Meet the Washingtonians getting wrung out by the sequester

Guest Opinion: Air traffic controllers are back at work, but others are still squirming under the effects of the sequester.
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Guest Opinion: Air traffic controllers are back at work, but others are still squirming under the effects of the sequester.

Congress passed legislation at the end of April to put air traffic controllers back on the job, providing valuable insight into what our representatives, and by extension us, care about.  

As it turns out, the most important thing in our lives is convenience.   

Out in Spokane, there is a man named Jim. Jim is 90 years old. Jim fought in World War II. He was never rich, but when money was around Jim spent it helping his neighbors buy diapers, food and pay their rent. Though he remains fiercely independent, Jim’s limited sight, hearing and Parkinson’s disease have severely reduced his mobility. Today Meals on Wheels delivers Jim a hot meal every day. Without someone to prepare that meal, he would not eat.  

The sequester subtracted a million dollars from senior nutrition programs here in Washington. The delivery portion of the program is carried out by tens of thousands of volunteer drivers. It is a great example of government cooperating with the general public to fill a service that allows people to maintain a shred of dignity during their last years.

Shae-Lynn lives in Richland. Shae-Lynn is seven years old. At age three she almost died from uncontrollable seizures and suffered brain and heart damage as a result. The normal education route would have placed her in a learning-disabled classroom for the next five years, but through Head Start she was able to catch up to her peers. Today Shae-Lynn’s brain is 100 percent normal and seizure free. Her mother says she looks like Dakota Fanning.  

The sequester removes 1,000 children from early learning programs in our state.

Investing in kids is a long game and you don’t know how it will turn out. Head Start was launched in January 1964 in order to give poor kids the same opportunity for education that middle class kids got in their preschool programs. The goal was to get those children educational development so that they could be better able to grow into productive, tax-paying participants in our country.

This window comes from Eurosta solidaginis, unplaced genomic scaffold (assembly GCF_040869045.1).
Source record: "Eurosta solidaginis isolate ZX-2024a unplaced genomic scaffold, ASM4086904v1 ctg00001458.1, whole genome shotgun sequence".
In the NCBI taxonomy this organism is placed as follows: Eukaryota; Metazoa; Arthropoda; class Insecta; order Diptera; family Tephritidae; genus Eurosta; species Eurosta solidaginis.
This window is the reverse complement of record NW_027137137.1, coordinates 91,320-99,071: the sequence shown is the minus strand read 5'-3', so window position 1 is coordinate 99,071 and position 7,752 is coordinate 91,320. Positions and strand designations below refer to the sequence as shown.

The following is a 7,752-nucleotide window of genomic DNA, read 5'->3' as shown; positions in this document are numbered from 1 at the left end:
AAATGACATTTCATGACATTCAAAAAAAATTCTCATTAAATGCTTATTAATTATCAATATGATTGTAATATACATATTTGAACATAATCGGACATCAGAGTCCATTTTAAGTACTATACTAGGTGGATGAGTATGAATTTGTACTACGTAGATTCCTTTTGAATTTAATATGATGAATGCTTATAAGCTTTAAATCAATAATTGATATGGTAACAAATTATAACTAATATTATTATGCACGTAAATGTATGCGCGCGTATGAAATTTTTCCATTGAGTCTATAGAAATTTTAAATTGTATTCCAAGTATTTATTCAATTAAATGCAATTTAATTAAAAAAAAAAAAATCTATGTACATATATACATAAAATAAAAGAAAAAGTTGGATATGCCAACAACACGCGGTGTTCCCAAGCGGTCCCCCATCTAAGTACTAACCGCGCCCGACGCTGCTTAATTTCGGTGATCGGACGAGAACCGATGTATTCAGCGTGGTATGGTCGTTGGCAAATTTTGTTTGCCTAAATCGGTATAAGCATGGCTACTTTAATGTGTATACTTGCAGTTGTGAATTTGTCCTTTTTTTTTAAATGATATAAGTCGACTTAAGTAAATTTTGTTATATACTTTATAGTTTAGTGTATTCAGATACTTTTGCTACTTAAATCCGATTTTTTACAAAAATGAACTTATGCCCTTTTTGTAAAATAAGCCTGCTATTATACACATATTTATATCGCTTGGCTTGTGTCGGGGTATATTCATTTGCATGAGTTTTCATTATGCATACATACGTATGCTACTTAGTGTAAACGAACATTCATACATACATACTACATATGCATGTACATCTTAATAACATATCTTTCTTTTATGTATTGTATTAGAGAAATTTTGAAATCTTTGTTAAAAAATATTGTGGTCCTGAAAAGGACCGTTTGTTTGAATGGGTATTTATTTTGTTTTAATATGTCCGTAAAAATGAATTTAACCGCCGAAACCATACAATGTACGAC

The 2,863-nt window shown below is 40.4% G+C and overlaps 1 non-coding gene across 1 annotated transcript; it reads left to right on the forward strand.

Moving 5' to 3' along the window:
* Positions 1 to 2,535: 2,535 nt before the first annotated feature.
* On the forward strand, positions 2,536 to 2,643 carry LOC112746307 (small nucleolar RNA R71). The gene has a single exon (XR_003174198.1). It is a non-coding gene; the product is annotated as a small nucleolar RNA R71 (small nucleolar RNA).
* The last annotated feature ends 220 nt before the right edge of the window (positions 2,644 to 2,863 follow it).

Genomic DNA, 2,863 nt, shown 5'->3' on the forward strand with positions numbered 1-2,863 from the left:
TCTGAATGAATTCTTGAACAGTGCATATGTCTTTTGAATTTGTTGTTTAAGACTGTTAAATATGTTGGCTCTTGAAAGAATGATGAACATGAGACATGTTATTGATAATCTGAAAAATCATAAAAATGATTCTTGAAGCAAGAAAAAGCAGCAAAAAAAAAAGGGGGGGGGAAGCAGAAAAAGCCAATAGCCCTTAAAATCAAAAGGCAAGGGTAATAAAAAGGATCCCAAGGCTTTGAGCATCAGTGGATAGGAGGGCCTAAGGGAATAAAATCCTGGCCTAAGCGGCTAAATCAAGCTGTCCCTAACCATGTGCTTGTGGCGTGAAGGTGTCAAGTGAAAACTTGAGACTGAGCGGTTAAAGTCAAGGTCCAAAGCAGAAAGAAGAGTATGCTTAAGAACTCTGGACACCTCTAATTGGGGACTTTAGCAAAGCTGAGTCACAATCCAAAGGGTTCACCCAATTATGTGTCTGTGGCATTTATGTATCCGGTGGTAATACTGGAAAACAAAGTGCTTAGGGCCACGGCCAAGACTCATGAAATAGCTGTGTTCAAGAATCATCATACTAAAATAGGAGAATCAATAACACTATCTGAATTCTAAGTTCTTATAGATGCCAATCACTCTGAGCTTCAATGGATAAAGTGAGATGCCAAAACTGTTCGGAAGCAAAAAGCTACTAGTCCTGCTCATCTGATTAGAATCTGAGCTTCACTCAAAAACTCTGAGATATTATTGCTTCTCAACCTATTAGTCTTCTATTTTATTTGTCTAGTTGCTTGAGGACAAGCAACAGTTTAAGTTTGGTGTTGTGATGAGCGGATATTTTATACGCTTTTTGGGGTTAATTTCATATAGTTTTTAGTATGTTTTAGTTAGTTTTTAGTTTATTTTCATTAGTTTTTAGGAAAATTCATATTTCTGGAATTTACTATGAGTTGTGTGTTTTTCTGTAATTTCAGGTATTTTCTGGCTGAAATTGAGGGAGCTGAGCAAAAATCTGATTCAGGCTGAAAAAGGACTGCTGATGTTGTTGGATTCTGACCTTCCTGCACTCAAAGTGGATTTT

Forty-eight years later it has proven to be a great success. Head Start veterans are in all walks of life, working as doctors, lawyers, firemen, policemen — everywhere in our labor force.

Understanding the stakes of the budget standoff for Jim and Shae-Lynn, congress acted quickly last month — to put all air traffic controllers back on their regular schedules. The irritating delays and cancellations caused by their furloughs were immediately felt and immediately dealt with.  As Susan Collins, R-Maine, said afterward, “It’s nice to know that when we work together, we really can solve problems.”

A few problems caused by the sequestration remain unsolved, however. The full list can be found here and for Washingtonians include:

  • 2,850 fewer children will receive vaccines for diseases such as measles, mumps, rubella, tetanus, whooping cough, influenza and Hepatitis.
  • 29,000 civilian Department of Defense employees will be furloughed.
  • Head Start and Early Head Start services will be eliminated for approximately 1,000 children.
  • Washington will lose approximately $1,053,000 in funds that provide meals for seniors.

Dropping kids from Head Start, delivering fewer Meals on Wheels to seniors and making treatment for preventable diseases harder — or at worst impossible — to access sound like tough but necessary decisions in the pursuit of fiscal austerity. In a sense, they are. If you cut these items you will save money.

The restoration of air traffic controllers was accomplished speedily and many would say that’s a good thing. Transportation is the lifeblood of our economy, a necessity.  

Jim and Shae-Lynn, on the other hand, are conveniences.


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